It's not a delivery format as far as I'm concerned, just processing.

Thank you Moni.  That's a great video.
As far as delivery formats though, aren't they all post-processed, by upsampling in all D to A converters?  Can't some "32 bit" DAC chips accept 32 bit float without truncation?  Not to mention all the MP3 conversions done from delivery formats.  Apple makes a point of converting to 32 bit float caf before encoding AAC for iTunes.

32bit WAV to 32bit FLAC, what are my options?

Reply #38
As far as delivery formats though, aren't they all post-processed, by upsampling in all D to A converters?  Can't some "32 bit" DAC chips accept 32 bit float without truncation?


The best you can get from a DAC these days is about 20-21 bits, so 32 bit DAC chips don't actually exist. 

Not to mention all the MP3 conversions done from delivery formats.  Apple makes a point of converting to 32 bit float caf before encoding AAC for iTunes.


All processing these days is done in floating point.  That doesn't have anything to do with the delivery format though.  The precision of the operating used determines the accumulation of rounding error.

32bit WAV to 32bit FLAC, what are my options?

Reply #39
The best you can get from a DAC these days is about 20-21 bits, so 32 bit DAC chips don't actually exist.

This is what has me confused.  The DACs that call themselves 32 bit.  Can they not accept 32 bit float input?

All processing these days is done in floating point.  That doesn't have anything to do with the delivery format though.  The precision of the operating used determines the accumulation of rounding error.

If all 24 and 16 bit files are going to be post processed 32 bit float by SRC in DAC, why the back and forth, 32 in DAW to 24 from DAW to 32 float SRC in DAC.  Is it better to deliver 24?  I guess the back and forth is miniscule, and I'll drop it, but why is the back and forth so considered necessary?  And preferable?

32bit WAV to 32bit FLAC, what are my options?

Reply #40
The best you can get from a DAC these days is about 20-21 bits, so 32 bit DAC chips don't actually exist.

This is what has me confused.  The DACs that call themselves 32 bit.  Can they not accept 32 bit float input?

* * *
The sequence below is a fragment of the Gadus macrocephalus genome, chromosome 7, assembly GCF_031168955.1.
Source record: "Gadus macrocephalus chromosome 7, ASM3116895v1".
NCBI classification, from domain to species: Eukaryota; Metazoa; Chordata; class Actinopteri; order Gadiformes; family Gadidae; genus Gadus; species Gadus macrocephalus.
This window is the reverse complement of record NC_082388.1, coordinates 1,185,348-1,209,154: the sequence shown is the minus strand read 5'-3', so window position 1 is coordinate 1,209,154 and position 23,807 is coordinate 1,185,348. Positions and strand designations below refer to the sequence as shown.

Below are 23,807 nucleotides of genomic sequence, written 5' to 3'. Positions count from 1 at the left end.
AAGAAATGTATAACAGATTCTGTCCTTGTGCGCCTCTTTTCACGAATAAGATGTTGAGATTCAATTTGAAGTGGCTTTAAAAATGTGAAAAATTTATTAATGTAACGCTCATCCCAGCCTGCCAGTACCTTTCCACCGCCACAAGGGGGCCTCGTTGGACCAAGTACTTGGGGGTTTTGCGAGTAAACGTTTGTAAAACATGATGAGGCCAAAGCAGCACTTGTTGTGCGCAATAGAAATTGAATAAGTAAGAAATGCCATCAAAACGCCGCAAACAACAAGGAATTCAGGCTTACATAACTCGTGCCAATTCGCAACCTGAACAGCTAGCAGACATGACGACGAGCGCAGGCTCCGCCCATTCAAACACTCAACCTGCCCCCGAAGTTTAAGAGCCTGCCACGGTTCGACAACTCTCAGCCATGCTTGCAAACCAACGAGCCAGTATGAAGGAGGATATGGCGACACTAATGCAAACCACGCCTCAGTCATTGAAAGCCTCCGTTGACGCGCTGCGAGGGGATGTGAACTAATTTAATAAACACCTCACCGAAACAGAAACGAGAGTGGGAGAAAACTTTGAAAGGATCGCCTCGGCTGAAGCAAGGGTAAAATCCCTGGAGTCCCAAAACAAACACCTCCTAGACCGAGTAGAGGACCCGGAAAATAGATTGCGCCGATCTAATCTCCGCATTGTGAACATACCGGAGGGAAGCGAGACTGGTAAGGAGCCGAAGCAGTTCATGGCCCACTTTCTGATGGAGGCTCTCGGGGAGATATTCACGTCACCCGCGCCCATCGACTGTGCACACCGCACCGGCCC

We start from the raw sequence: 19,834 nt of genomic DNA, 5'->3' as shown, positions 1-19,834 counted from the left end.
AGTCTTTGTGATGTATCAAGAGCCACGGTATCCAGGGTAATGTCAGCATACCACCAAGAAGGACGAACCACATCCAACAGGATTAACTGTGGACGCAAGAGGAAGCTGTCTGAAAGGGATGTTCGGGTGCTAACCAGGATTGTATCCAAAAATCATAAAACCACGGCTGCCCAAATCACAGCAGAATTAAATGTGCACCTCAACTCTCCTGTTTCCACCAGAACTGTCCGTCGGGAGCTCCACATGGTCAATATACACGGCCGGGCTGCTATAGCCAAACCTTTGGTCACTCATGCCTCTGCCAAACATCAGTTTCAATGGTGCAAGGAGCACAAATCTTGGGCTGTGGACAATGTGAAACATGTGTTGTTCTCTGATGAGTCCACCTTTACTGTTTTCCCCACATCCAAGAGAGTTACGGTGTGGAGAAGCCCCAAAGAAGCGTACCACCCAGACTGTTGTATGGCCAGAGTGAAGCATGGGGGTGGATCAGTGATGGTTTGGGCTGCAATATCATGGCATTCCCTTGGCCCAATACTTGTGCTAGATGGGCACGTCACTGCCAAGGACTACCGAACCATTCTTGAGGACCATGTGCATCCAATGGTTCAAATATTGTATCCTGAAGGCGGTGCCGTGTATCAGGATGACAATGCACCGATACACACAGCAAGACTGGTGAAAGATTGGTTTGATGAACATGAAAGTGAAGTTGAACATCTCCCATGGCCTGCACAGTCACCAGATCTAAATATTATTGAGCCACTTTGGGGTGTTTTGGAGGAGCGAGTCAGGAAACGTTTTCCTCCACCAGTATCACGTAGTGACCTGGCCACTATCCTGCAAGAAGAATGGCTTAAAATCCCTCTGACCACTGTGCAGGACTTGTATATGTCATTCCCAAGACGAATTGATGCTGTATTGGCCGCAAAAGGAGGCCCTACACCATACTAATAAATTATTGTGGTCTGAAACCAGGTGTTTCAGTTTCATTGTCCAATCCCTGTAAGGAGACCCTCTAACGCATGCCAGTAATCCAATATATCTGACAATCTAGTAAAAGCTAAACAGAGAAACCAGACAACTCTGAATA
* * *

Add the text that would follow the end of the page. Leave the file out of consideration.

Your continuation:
Some of them accept 32 bit input - that doesn't mean that they have a resolution that is more than 20 bits.

Quote
If all 24 and 16 bit files are going to be post processed 32 bit float by SRC in DAC, why the back and forth, 32 in DAW to 24 from DAW to 32 float SRC in DAC.  Is it better to deliver 24?  I guess the back and forth is miniscule, and I'll drop it, but why is the back and forth so considered necessary?  And preferable?

Less network traffic, less i/o traffic, less disc traffic, less CPU load, and less wasted disk space.

32bit WAV to 32bit FLAC, what are my options?

Reply #41
are going to be post processed 32 bit float by SRC in DAC


Floating point calculations in DAC? I doubt it.

32bit WAV to 32bit FLAC, what are my options?

Reply #42
Less network traffic, less i/o traffic, less disc traffic, less CPU load, and less wasted disk space.

Yes, sorry I meant to put in "besides file size".  All very good reasons, but I meant in the case of a purist end user who doesn't care about those things and has gear that can handle it.  Certainly not for everyone.  Sorry.

32bit WAV to 32bit FLAC, what are my options?

Reply #43
The input format a DAC uses doesn't matter so long as it is greater than its effective number of bits.

32bit WAV to 32bit FLAC, what are my options?

Reply #44
I doubt regular dacs (i.e. not embedded computers) accept float32. I have never heard of any. Accepting int32 is for convenience purposes - no convertsion from the commonly used int32 to the audio-world-only int24 format.

I doubt regular dacs implement their filters using floating-point calculations. Extending the calculation to int48 is common though, technically simple solution.

32bit WAV to 32bit FLAC, what are my options?

Reply #45
Use DACs generally use integer filters. Floating point is rarely used by hardware devices.


Re: 32bit WAV to 32bit FLAC, what are my options?

Reply #47
This is what I show to my class regarding 32 bit float
I should say that this is clearly not about bit depth but using floating point samples instead of integer samples. Floating point can repesent numbers above 1.0 which is the clipping threshold during playback. The data is there, but it's clipped when sent to the DAC which expects integer samples, so 0.0 to 1.0 is converted to the integer sample range.
It would work even with 16bit floating point audio. (however I don't know how 16bit floating point compares to 16bit integer audio in quality terms, but 24bit floating point should be still high quality enough for even studio stuff i guess)
WavPack -b4x4hc
Opus --cvbr --bitrate 256 --framesize 5

Re: 32bit WAV to 32bit FLAC, what are my options?

Reply #48
16 bit (half precision) floats have (effectively) 11 bits of precision, so quality would be quite poor.  There is no single standard definition for 24 bit floats, but they commonly have around 17 bits of precision.

 

Re: 32bit WAV to 32bit FLAC, what are my options?

Reply #49
From the FLAC documentation:
"FLAC supports from 4 to 32 bits per sample. Currently the reference encoder and decoders only support up to 24 bits per sample."

I don't want to discuss if you like 32 bits or why I need 32 bits so please stay on topic... Not all people use audio just for listening music.

Now. Flac can support 32 bits so... not the official one, but what encoder do I need? Or the developers supported it to then not create a encoder capable of 32 bits? (which seems funny to me...)